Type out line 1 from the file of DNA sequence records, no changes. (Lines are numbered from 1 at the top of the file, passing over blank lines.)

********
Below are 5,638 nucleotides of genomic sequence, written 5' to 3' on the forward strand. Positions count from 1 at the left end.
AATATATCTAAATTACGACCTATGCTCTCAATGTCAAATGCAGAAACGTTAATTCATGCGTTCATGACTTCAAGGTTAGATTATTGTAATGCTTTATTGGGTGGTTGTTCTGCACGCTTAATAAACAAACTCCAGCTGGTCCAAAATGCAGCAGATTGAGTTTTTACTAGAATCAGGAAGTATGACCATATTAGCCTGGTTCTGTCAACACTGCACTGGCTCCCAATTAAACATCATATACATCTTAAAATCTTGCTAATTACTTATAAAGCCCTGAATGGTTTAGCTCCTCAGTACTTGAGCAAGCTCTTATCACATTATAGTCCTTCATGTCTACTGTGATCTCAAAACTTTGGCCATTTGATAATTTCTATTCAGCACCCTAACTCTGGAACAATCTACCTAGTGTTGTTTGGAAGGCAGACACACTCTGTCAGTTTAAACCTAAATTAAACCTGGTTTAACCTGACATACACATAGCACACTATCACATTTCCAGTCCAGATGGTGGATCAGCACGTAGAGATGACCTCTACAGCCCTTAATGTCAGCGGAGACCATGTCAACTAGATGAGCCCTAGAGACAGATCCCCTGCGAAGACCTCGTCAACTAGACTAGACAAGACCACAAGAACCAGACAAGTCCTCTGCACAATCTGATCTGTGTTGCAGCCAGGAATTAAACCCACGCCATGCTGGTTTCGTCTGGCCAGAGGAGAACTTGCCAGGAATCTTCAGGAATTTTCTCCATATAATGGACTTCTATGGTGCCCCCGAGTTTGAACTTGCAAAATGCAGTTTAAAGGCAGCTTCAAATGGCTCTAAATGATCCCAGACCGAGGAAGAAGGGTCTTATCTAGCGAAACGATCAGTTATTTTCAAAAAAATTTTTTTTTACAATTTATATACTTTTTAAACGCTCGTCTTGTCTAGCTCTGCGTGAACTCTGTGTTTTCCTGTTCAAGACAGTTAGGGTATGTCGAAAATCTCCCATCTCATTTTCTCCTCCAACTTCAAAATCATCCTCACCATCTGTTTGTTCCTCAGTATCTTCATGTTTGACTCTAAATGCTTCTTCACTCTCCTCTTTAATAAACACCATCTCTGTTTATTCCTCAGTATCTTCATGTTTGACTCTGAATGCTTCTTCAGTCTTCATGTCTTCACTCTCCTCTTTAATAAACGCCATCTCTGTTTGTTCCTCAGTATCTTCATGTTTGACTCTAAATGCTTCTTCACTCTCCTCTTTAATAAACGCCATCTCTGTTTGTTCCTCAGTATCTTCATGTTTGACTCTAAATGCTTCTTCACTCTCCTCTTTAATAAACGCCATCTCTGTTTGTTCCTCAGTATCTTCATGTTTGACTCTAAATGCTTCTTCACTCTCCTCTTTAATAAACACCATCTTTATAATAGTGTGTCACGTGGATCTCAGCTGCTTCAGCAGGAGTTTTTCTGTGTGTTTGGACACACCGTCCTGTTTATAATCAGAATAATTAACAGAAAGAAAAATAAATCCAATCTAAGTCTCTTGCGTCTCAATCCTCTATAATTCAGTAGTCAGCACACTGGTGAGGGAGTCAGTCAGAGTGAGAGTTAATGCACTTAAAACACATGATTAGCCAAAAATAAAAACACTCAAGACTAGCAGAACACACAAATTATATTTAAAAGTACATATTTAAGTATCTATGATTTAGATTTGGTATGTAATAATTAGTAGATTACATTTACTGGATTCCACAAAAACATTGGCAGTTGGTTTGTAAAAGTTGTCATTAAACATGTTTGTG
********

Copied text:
Below are 5,638 nucleotides of genomic sequence, written 5' to 3' on the forward strand. Positions count from 1 at the left end.